New York City Debates Lawyering Up Parents Early in Child Safety Investigations

NEw york City parent child welfare lawyer legal representation

Administration for Children’s Services Commissioner David Hansell. Credit: John McCarten NYC Council

The New York City Council is considering a new frontier in establishing rights for parents accused of child abuse and neglect, over objections from Mayor Bill de Blasio’s administration and child protective caseworkers.

At a hearing on 11 proposed reform bills today, council members grilled the Administration for Children’s Services (ACS) Commissioner David Hansell on the power dynamics in his agency’s child safety investigations. When should accused parents get an attorney, or at least be informed that they are entitled to one?

“Breaking up a family, moving a child from the home [into foster care], is the most draconian thing a state can do,” said Brooklyn city councilman Stephen Levin, chair of the council’s General Welfare Committee, which oversees ACS. “How do we ensure the safety of children, looking to best practices around the country, while also fully respecting the rights of parents to not have the state unduly infringe on their relationship with their child? That is sacrosanct.”

Among the 11 bills proposed by the council’s progressive caucus, one authored by Levin would require parents to be offered a lawyer soon after the first knock on the door by an ACS worker. Under state law now, parents aren’t offered or guaranteed a lawyer until ACS files a petition in family court, after an investigation.

Other proposed bills, authored by Manhattan council members Carlina Rivera and Margaret Chin, would require caseworkers to at least disclose to parents their right to an attorney, and other rights, similar to so-called Miranda warnings police must offer criminal suspects.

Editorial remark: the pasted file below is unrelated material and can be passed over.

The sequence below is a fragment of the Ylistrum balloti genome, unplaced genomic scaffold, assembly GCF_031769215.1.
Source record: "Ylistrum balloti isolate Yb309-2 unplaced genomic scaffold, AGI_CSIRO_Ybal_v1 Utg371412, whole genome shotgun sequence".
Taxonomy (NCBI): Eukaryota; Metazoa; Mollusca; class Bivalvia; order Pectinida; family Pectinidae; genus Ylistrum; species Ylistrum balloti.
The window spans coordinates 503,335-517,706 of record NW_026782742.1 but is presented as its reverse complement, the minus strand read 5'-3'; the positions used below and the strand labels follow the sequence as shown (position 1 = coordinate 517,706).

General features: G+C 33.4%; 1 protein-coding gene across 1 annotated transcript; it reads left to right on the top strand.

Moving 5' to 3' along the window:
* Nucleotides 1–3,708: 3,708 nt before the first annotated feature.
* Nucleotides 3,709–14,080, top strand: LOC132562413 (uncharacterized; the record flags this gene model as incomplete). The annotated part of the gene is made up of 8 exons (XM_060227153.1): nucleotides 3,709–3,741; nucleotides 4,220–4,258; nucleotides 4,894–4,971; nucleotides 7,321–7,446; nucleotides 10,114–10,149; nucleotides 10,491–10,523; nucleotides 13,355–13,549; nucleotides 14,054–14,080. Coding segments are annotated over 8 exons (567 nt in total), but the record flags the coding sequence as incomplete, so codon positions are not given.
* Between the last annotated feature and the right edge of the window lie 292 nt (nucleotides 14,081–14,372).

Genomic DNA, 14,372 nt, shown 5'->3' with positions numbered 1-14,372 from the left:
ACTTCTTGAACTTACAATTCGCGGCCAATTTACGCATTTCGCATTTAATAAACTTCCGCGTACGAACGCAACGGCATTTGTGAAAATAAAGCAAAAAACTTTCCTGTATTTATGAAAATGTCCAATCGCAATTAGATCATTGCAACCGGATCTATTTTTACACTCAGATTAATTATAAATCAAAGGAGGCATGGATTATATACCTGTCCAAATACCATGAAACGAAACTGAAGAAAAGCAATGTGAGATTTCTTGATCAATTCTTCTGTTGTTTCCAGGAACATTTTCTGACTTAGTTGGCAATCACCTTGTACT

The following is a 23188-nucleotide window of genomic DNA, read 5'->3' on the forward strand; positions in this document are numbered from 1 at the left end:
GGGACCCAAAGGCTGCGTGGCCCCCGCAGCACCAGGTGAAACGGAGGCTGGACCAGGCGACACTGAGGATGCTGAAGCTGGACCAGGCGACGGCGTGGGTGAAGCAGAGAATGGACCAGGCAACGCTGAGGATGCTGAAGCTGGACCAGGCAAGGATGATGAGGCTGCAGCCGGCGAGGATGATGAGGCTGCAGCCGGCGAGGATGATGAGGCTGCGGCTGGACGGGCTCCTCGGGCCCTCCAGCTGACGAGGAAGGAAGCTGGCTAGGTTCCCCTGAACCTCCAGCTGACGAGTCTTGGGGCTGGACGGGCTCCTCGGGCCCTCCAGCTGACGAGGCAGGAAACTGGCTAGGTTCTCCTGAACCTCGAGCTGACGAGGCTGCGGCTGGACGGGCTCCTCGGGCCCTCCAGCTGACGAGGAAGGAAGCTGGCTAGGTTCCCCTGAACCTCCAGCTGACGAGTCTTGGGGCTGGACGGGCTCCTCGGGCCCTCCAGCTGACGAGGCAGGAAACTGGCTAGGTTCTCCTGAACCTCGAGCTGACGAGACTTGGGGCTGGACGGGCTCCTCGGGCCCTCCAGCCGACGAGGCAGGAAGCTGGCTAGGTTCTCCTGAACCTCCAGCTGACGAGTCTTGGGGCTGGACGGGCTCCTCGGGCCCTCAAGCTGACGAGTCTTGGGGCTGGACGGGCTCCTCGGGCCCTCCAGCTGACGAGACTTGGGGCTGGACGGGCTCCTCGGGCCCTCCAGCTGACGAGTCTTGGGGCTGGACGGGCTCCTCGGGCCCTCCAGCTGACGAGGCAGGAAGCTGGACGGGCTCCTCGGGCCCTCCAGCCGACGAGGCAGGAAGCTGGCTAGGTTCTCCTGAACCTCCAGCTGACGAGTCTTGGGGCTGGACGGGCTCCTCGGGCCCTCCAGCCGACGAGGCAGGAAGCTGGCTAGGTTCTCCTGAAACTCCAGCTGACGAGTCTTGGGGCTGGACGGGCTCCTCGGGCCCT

“[ACS] said they wanted me to take more urine tests [for marijuana] — to adjust my schedule with my three children, to take more tests than I was already taking. I told them no, and asked to speak to a supervisor,” the council heard from Ray Watson, a parent leader for Rise Magazine, a publication written for and by parents involved in the child welfare system. “I caught my initial ACS case in 2007. It took me 10 years to learn what I did and didn’t have to comply with. This is information that should have been given to me the same way police ‘mirandize’ people when they arrest them.”

Hansell voiced general support for increased protections for parents, but sharply criticized Levin’s proposal guaranteeing attorneys for parents early in child protective investigations.

“We are concerned that [early representation] conflates investigative and legal processes in a way that could unnecessarily increase burdens on families,” he said. “It would expand litigation and family court involvement dramatically … [requiring] enormous financial and personnel resources to implement.”

Susan Chin of District Council 37, a union representing many ACS caseworkers, delivered a similar message:

“We do not oppose the principle behind expanding legal representation. However, we are concerned with the unintended consequences of this that may negatively impact the welfare of children …We are troubled by the prospect of delayed cases and investigations when children’s lives are at stake.”